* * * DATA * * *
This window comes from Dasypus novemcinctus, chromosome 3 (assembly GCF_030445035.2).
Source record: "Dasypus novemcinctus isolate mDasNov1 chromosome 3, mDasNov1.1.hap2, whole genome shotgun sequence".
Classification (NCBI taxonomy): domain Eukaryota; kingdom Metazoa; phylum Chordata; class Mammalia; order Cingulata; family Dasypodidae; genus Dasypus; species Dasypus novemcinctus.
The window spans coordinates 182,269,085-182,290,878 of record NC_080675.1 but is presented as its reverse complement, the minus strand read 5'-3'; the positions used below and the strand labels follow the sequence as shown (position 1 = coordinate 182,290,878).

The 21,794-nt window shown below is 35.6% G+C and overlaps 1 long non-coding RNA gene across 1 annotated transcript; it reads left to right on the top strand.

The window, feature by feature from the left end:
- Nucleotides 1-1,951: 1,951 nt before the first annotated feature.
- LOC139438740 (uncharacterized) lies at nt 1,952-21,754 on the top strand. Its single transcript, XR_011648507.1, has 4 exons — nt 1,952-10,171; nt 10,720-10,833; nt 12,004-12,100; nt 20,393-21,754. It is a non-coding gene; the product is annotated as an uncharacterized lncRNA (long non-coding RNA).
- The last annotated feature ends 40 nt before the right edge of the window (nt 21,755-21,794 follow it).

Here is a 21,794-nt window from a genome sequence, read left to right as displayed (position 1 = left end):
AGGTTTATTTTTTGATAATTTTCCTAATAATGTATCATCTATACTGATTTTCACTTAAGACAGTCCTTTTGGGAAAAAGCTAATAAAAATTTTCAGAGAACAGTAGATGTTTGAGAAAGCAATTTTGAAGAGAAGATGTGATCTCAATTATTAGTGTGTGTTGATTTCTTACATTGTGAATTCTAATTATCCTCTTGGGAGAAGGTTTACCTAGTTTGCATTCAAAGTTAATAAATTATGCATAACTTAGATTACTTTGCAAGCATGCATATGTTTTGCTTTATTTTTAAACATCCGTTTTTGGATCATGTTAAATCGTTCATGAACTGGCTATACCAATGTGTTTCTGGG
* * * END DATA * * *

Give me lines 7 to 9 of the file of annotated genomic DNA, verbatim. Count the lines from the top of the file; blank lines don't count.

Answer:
- Nucleotides 1-1,951: 1,951 nt before the first annotated feature.
- LOC139438740 (uncharacterized) lies at nt 1,952-21,754 on the top strand. Its single transcript, XR_011648507.1, has 4 exons — nt 1,952-10,171; nt 10,720-10,833; nt 12,004-12,100; nt 20,393-21,754. It is a non-coding gene; the product is annotated as an uncharacterized lncRNA (long non-coding RNA).
- The last annotated feature ends 40 nt before the right edge of the window (nt 21,755-21,794 follow it).